St. Paul Chamber Orchestra's six-month lockout to end
St. Paul Mayor Chris Coleman with Dobson West, the Orchestra Society's interim chair, at left, and Ordway President Patricia Mitchell at right, announcing the end of the lockout on Wednesday.
For six months, the St. Paul Chamber Orchestra has had to cancel its concerts as musicians and management tangled over the terms of a new contract.
The labor dispute began when the musicians' old contract expired at the end of September 2012. Three weeks later, musicians were locked out. Now, after months of stalled negotiations, the two sides have reached a tentative agreement.
The deal involves compromises on both sides, reports the New York Times: The orchestra will lose six players, and those who remain will suffer an 18.6 percent guaranteed salary cut, to $60,000. But in exchange, the musicians will get better retirement benefits and a guarantee that individuals' extra pay will not be cut more than 20 percent.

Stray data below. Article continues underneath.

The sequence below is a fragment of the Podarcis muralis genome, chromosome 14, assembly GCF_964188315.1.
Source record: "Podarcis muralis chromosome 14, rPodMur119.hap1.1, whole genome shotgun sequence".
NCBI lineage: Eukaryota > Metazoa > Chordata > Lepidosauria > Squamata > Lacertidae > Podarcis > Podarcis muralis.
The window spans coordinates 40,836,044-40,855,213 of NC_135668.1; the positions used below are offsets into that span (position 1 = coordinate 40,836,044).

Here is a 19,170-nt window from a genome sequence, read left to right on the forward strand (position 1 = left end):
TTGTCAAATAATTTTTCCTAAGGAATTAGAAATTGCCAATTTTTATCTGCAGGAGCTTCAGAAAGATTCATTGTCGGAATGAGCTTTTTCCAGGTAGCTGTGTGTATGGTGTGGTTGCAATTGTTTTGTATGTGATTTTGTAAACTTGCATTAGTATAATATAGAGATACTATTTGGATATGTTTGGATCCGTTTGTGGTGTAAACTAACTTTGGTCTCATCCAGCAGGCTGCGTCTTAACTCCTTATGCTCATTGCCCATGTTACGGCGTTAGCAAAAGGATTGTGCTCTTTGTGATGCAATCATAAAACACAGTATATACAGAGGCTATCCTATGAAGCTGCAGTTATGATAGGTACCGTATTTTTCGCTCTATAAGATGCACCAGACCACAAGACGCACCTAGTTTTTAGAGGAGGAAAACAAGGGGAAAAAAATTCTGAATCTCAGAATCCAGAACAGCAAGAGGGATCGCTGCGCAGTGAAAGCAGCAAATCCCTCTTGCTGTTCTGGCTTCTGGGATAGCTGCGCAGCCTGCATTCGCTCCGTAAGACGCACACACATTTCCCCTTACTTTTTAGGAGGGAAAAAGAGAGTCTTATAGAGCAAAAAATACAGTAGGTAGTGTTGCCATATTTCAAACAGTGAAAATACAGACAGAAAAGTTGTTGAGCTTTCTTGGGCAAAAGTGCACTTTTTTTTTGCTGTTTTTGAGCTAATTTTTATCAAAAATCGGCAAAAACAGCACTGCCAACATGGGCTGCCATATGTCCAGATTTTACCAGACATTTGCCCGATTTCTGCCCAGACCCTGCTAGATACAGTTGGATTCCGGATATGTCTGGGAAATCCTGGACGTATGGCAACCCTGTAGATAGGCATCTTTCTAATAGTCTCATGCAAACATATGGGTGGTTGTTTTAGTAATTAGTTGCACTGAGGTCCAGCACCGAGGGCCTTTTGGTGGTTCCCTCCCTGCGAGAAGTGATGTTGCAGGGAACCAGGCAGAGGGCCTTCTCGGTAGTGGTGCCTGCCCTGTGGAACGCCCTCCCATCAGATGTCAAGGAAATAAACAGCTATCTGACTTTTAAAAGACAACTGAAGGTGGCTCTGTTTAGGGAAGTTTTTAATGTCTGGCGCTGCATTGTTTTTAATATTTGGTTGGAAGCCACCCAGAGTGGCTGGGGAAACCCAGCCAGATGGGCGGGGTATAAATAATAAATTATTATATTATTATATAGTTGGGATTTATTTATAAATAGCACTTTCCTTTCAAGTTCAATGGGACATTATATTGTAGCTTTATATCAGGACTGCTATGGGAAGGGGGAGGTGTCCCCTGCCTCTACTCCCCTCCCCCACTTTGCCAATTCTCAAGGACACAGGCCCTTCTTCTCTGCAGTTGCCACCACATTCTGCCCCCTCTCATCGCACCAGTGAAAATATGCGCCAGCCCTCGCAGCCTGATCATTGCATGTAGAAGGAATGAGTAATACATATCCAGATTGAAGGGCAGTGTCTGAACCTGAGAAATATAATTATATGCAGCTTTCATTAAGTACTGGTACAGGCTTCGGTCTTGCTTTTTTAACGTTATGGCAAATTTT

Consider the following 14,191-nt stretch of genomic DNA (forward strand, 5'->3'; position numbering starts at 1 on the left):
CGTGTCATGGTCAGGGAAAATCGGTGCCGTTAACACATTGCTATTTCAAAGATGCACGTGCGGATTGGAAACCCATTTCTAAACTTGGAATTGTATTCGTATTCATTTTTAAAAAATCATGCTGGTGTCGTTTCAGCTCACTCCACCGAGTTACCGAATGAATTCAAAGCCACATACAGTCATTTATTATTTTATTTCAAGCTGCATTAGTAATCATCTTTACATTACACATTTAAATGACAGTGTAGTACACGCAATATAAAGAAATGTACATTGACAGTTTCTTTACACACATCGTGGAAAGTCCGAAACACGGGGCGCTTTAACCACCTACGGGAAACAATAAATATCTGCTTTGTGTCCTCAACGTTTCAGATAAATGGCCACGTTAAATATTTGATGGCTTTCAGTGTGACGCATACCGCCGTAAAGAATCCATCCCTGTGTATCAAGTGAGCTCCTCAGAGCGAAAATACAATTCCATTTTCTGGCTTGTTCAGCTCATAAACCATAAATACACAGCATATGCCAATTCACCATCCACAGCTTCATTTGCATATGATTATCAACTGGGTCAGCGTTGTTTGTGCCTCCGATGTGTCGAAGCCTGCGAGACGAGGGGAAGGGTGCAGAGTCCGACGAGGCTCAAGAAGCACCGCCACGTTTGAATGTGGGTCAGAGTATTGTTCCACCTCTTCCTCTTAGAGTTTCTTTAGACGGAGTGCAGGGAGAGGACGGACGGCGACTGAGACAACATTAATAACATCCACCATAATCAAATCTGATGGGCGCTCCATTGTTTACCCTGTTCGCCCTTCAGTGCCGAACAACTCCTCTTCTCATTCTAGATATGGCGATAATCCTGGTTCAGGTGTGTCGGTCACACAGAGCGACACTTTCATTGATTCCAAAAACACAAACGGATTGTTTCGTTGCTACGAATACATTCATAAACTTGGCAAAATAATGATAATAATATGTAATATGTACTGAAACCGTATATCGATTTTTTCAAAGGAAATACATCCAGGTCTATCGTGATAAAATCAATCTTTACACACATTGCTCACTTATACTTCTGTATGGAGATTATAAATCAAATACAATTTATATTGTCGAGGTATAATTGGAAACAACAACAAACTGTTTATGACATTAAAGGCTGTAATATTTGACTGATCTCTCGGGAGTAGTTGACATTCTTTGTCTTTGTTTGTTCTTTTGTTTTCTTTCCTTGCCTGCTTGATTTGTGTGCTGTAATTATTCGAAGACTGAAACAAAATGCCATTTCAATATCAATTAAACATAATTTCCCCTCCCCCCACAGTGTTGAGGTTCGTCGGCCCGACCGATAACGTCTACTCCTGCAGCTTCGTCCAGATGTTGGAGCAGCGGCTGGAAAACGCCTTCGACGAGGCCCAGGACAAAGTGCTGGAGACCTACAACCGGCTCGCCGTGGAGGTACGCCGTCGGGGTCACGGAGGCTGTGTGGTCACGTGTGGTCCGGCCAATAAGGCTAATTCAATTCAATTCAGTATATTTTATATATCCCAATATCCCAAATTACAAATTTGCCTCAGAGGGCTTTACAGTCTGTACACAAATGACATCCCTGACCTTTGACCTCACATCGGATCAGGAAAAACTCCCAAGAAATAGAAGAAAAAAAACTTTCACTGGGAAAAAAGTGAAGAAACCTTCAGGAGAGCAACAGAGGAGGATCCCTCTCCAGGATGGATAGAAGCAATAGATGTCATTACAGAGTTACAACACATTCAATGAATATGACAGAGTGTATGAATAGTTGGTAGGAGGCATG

In order to reach a resolution in the tense lockout, St. Paul Mayor Chris Coleman got involved. He shepherded the deal, and on Wednesday, announced the agreement at the SPCO's home, the Ordway Center for the Performing Arts.
The musicians' negotiators agreed to recommend approval of the
current offer on Tuesday night. Once the American Federation of
Musicians grants the expected green light for broadcast and recording rights, the SPCO musicians will come
together for a formal vote, and concerts will be able to resume for the seven weeks left in the season.
Management at the still-locked-out Minnesota Orchestra, your move.
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